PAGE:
Design a Winter Garden that Combines Toughness, Color & Texture
For winter garden strategies, we turned to horticulturist and garden designer Adrian Bloom, an expert in winter color at his family’s Bressingham Gardens and Foggy Bottom Garden in Norfolk, England. In addition to designing for the notoriously gray winters of Britain, he has lent his skills to four-season, cold-conscious gardens such as the Bressingham Garden at the Massachusetts Horticultural Society in Wellesley, Massachusetts.
Low-growing plants provide a lush carpet, allowing the silverwhite bark of Betula apoiensus ‘Mount Apoi’ and the fiery stems of Cornus sanguinea ‘Midwinter Fire’ in the background to shine. Front left: golden leaved Abies nordmanniana ‘Golden Spreader’; between the birch are winter-flowering heathers Erica carnea ‘Vivellii’ and ‘Springwood White’.
In addition to selecting plants and combinations that marry toughness, color, and texture, Bloom offers these tips:
- Consider views from windows and along outdoor walkways.
- Select plants that provide both summer greenery and winter blooms.
- Look for attention-grabbing stems or bark to provide winter interest.
- Provide contrast with dark branches, golden or variegated foliage.
- Convey a feeling of serenity with monochrome palettes, such as a row of white birches in a blanket of snow.
- Offer year-round color and interest with evergreen varieties that change with the seasons.
- Ground your design, with low-growing plants and grasses.
Abies lasiocarpa var. arizonica ‘Glauca Compacta’ is a slow-growing (about 3 feet every 10 years) form of Rocky Mountain fir with silvery blue needles and a dense, tubby pyramid shape that supports and lends gravity to the plants that surround it—here, Erica carnea f. aureifolia ‘Foxhollow’ (foreground) and Erica carnea ‘Myretoun Ruby’.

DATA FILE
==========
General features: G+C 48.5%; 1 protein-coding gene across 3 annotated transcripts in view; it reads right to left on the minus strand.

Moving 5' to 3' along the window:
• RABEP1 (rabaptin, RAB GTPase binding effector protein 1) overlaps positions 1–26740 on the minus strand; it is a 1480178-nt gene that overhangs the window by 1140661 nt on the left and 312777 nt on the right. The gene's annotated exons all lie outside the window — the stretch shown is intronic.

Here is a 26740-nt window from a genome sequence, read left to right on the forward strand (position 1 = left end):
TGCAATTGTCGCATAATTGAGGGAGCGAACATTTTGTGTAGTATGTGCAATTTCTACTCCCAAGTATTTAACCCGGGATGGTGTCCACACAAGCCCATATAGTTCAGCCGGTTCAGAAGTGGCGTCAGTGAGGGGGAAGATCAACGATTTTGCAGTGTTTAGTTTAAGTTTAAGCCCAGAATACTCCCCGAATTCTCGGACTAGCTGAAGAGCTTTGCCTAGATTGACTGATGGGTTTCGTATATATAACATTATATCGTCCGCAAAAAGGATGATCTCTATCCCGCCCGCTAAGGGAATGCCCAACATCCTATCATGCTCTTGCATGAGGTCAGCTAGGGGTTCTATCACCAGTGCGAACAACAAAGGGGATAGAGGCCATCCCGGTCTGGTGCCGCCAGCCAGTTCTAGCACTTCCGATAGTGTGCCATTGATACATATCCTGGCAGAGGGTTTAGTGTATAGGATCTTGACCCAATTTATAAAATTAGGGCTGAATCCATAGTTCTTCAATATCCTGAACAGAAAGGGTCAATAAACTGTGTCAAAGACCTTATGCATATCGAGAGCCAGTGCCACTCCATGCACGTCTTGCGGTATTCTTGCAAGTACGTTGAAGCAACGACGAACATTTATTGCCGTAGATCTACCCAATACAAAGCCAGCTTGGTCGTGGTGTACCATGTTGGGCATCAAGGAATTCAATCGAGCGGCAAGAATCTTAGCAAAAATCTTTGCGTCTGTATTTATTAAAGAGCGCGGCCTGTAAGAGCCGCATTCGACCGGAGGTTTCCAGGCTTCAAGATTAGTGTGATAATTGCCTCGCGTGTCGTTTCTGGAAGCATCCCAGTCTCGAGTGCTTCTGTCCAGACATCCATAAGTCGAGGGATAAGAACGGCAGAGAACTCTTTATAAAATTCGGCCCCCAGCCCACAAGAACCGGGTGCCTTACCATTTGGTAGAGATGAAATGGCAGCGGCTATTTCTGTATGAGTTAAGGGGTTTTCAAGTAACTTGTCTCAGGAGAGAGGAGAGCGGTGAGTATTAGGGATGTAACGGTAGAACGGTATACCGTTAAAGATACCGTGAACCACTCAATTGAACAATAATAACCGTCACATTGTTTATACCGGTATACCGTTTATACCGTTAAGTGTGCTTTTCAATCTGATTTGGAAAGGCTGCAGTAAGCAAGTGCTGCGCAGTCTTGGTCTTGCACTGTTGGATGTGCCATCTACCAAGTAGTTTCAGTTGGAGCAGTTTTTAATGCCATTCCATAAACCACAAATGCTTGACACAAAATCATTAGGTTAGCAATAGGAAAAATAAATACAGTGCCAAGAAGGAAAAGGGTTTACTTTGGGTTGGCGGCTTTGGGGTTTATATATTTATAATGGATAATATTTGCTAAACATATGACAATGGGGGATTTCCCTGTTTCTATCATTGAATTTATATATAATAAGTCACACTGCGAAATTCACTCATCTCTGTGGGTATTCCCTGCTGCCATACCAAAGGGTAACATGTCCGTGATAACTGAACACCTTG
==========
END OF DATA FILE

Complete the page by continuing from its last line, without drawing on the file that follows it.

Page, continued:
Ultimately, design for the winter garden depends on simplicity, elegance, and smart design. “You don’t need a vast range of plants to provide interest and change,” Bloom says.
A small south-facing area is lit up by the orange winter color of the grasslike New Zealand Libertia peregrinans ‘Gold Leaf’. It grows amidst Bergenia ‘Bressingham Ruby’ (behind) and Erica carnea ‘Myretoun Ruby’.
A winter garden is about light as much as it is about plants. Here the sun shines through the Cornus sanguinea ‘Midwinter Fire’ as it contrasts dramatically with sturdily shaped Picea glauca var. albertiana ‘Alberta Globe’. Heathers (Erica carnea ‘Foxhollow’ and Erica carnea ‘Pink Spangles’) and blades of Pennisetum alopecuroides ‘Little Bunny’ stand in front.
Layering color adds depth to the winter garden. Here, Hamamelis ×intermedia ‘Pallida’ with Acorus gramineus ‘Ogon’, Erica carnea ‘Myretoun Ruby’, and Cornus sanguinea ‘Midwinter Fire’ in the background.
Betula utilis var. jacquemontii ‘Grayswood Ghost’ is a centerpiece all year long, but the smooth, ghostlike bark and unusual texture personify winter. In the foreground, Bergenia ‘Bressingham Ruby’ brings leafy contrast while Cornus alba ‘Sibirica’ echoes the tall, slender shape of the tree. Here, they’re shown against a canvas of Cupressus arizonica var. glabra ‘Blue Ice’.
Get more winter plant recommendations from Adrian Bloom.